As the story unfolds, we discover the truth about the past and what happened to John’s mother after her encounter with a mysterious and alluring figure, Sheridan, the wayward son of an ailing faerie dynasty. We learn about the subterranean realm of the other folk through the work of the folklorist Dr. Kavanaugh, who holds the answers that the Creedys seek. They must also deal with Eamonn, a “reformed” paramilitary who has a long history with the Creedys.
As they dive deeper into the murky world of superstition and antiques, the Creedys learn that they must retrieve three special artefacts in exchange for Ciaran’s life. On their quest they confront mythology in the flesh and discover a world in which folklore is as essential as a forged auction catalogue, a world in which sectarian violence is as relevant to the past as a nun seduced by a faerie, a world in which the beauty and terror of Irish myths fuse with counterfeit antiques, paramilitary violence, and family secrets.
Under the Hill was begun and furiously typed after work in various coffee shops when I lived in South Korea. The distance allowed me to see Ireland as a truly foreign country—the strangeness of its rituals, how small and large it is at the same time. The novel marries all of my associations with home together. The positive: my lifelong obsession with the underworld realm of the sidhe; the wild, lush landscapes where the existence of faeries seems wholly plausible; the verbal genius of the average man on the street; home and family. And the negative: the spectre of the Troubles; anger at the arbitrary nature of justice, of identity, of belonging; feeling like an outsider in a place that can be stifling and often cruel.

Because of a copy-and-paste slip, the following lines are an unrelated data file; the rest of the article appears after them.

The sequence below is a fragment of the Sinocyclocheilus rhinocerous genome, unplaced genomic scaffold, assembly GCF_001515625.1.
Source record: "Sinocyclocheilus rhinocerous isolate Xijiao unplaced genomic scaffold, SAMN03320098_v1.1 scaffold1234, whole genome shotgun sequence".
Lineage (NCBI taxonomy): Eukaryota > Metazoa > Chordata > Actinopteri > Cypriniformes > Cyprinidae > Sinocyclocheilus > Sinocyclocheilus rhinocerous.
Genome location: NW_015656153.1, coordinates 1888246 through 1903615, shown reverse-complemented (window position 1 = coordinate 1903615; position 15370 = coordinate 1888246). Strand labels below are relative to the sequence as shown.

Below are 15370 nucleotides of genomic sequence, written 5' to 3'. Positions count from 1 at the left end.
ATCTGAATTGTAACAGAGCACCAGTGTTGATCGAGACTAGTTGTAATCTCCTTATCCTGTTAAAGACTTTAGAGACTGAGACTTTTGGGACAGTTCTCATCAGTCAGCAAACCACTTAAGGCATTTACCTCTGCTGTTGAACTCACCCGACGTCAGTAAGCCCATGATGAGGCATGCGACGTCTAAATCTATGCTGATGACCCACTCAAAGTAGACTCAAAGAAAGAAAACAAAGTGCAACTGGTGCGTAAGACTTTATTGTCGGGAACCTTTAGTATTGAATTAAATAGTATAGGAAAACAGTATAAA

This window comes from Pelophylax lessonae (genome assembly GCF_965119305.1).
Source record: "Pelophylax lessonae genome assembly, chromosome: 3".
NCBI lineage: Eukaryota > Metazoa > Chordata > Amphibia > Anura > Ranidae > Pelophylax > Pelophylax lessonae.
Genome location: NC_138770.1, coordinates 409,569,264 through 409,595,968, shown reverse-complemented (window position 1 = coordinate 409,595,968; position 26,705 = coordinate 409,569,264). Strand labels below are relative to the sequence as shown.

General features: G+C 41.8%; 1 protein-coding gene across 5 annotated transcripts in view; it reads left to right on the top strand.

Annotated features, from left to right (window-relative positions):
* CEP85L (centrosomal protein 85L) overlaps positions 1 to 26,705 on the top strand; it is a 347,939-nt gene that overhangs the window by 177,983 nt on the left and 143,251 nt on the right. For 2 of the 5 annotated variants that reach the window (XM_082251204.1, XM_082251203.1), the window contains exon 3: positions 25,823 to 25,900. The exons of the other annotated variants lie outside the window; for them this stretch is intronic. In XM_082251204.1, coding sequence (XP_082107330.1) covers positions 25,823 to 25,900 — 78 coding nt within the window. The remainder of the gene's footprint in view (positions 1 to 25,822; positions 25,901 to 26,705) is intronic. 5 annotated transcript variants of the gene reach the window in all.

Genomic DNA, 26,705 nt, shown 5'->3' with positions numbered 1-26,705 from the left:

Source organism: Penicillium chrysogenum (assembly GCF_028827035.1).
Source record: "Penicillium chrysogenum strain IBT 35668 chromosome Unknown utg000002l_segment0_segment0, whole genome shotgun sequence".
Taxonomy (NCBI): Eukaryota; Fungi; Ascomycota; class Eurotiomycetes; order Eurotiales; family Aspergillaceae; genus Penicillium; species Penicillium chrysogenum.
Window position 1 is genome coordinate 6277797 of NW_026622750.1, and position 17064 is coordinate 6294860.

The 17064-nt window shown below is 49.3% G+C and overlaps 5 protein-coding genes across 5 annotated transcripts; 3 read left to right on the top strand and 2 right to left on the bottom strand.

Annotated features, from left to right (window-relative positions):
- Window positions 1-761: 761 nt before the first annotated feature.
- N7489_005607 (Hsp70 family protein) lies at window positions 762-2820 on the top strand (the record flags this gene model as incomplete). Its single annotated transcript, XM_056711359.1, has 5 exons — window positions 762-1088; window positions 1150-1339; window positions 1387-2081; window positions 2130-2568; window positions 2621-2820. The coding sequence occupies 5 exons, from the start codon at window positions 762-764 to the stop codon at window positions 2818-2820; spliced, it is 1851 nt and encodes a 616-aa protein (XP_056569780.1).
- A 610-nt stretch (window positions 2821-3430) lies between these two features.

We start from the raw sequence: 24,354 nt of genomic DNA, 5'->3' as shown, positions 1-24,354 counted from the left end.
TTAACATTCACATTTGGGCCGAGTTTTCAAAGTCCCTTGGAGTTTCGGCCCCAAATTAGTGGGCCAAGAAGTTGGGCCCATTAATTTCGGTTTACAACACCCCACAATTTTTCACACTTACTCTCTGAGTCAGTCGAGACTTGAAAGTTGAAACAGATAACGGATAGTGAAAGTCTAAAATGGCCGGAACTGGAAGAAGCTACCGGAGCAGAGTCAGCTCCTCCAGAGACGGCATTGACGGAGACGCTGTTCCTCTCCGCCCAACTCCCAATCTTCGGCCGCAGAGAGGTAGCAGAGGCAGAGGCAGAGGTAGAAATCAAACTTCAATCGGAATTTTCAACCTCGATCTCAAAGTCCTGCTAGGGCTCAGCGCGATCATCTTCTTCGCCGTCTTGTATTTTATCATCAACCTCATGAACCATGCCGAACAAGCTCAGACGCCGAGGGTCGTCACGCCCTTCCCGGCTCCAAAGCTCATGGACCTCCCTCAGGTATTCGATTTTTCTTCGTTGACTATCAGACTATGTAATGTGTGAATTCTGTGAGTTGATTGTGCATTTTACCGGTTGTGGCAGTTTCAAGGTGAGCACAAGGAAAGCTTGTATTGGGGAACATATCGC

I have taken Under the Hill seriously—it has an intricate, complex plot and something sincere to say about the past, about home, about stories. I’ve enjoyed a lonely impulse of delight in weaving my own mythology into it. But it’s also not too serious; it’s meant to be fun, a friend telling a compelling story at the pub. That is my intention, and I hope I’ve come close to achieving it.
Louise Charewicz is from Northern Ireland, but she now lives in Bristol, England. She fits her creative writing around her day job, which is creating educational content for schoolchildren in the UK. Her work has been published in The Ogham Stone, THRESHOLDS, The Erotic Review, and Three Drops from a Cauldron.
Embark, Issue 16, April 2022